By Peter Bruun
Five-times Danish champions, Esbjerg fB have subsisted on little but memories for the past few decades. It is 25 years since their last league title in 1979, but after a startling turnaround in fortunes, 2004 could yet be a year to remember for EfB.
Having endured the worst period in their history in the decade following relegation from the top flight in 1986, Esbjerg have re-established themselves among the Danish élite. They are even threatening the Superliga dominance of the established duo of FC København and Brøndby IF.
Coach Ove Pedersen, who led Esbjerg to fifth position last season, has taken the team to second place in the table going into the Danish winter break - three points behind Brøndby but four ahead of København, and with a genuine chance of challenging for the title in the spring.
"We realise that teams like Brøndby and København have a lot more experience in winning championships than we have, but we want to be in contention for the championship until the season ends in May," the former FC Midtjylland coach told uefa.com.
Esbjerg's success has been credited to years of hard work by Pedersen and his predecessor Viggo Jensen. As Pedersen put it: "It is mainly a result of several years of dedicated work developing a very talented squad. Most of our players are still young and far from the finished article."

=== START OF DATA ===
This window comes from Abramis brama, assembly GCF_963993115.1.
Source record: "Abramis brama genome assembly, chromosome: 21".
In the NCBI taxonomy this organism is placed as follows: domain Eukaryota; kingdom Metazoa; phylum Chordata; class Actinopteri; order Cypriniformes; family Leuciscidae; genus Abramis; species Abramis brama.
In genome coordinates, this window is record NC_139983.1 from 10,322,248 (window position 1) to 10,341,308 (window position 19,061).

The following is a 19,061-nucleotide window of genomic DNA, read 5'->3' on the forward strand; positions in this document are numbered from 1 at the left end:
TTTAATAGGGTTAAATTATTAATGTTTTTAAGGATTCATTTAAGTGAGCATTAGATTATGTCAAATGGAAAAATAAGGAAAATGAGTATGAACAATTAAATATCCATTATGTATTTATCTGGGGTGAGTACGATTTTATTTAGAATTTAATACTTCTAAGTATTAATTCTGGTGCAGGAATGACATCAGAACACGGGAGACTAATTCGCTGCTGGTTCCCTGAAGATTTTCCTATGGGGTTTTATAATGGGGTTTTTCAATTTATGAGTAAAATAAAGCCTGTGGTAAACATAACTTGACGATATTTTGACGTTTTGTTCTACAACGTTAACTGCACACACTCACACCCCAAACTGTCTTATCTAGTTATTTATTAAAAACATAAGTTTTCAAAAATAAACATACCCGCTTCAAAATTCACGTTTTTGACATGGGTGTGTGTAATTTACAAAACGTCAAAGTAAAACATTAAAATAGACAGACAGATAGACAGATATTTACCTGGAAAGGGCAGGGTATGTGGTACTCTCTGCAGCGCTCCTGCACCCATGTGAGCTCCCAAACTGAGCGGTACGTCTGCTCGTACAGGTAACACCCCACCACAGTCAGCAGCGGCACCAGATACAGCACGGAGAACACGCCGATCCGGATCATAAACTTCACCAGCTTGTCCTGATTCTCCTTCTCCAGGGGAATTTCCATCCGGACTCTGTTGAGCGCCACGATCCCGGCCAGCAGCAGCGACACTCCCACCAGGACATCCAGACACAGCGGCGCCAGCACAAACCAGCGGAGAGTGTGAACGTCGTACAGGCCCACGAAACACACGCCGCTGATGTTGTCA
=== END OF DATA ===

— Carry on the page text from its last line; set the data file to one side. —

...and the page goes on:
However, older heads have played their part too. "It is not just our young players who have been improving," said the trainer. "The likes of veteran striker Jess Thorup are probably in the best form of their careers."
Pedersen himself has a reputation in Danish football as a man with an eye for a bargain. He is renowned for his habit of watching as many lower-league matches as possible, but the coach insists it is pure necessity rather than natural parsimony that has governed his transfer policy.
"I am used to working at smaller clubs, where it has been necessary to find new players at low prices and therefore to be first to spot new talents," he said. "I might have had a different attitude if I had been coach at Brøndby or København, where more expensive players are usually affordable."
That policy of finishing rough diamonds is not without its risks, although Pedersen is confident that Esbjerg have enough quality in reserve to deal with losing players. "Our squad consists of 27 players, which is almost unheard of in Denmark these days, and that makes us less vulnerable to losing players to foreign clubs from time to time - like Tommy Bechmann, who is joining VfL Bochum 1848 this summer," he said.
With all the good work being done behind the scenes, Esbjerg are clearly planning for the long term, yet the possibility of a raid on the title remains high on the agenda for the coach. He is certainly not about to dismiss his side's chances of causing an upset.
"The way I see it, three teams can win the title in Denmark this season - Brøndby, ourselves and København," he said. "We open the spring season away against Brøndby in a match which may well be decisive for the championship." Win that, and Esbjerg could be en route to their sixth, and perhaps most glorious, title.
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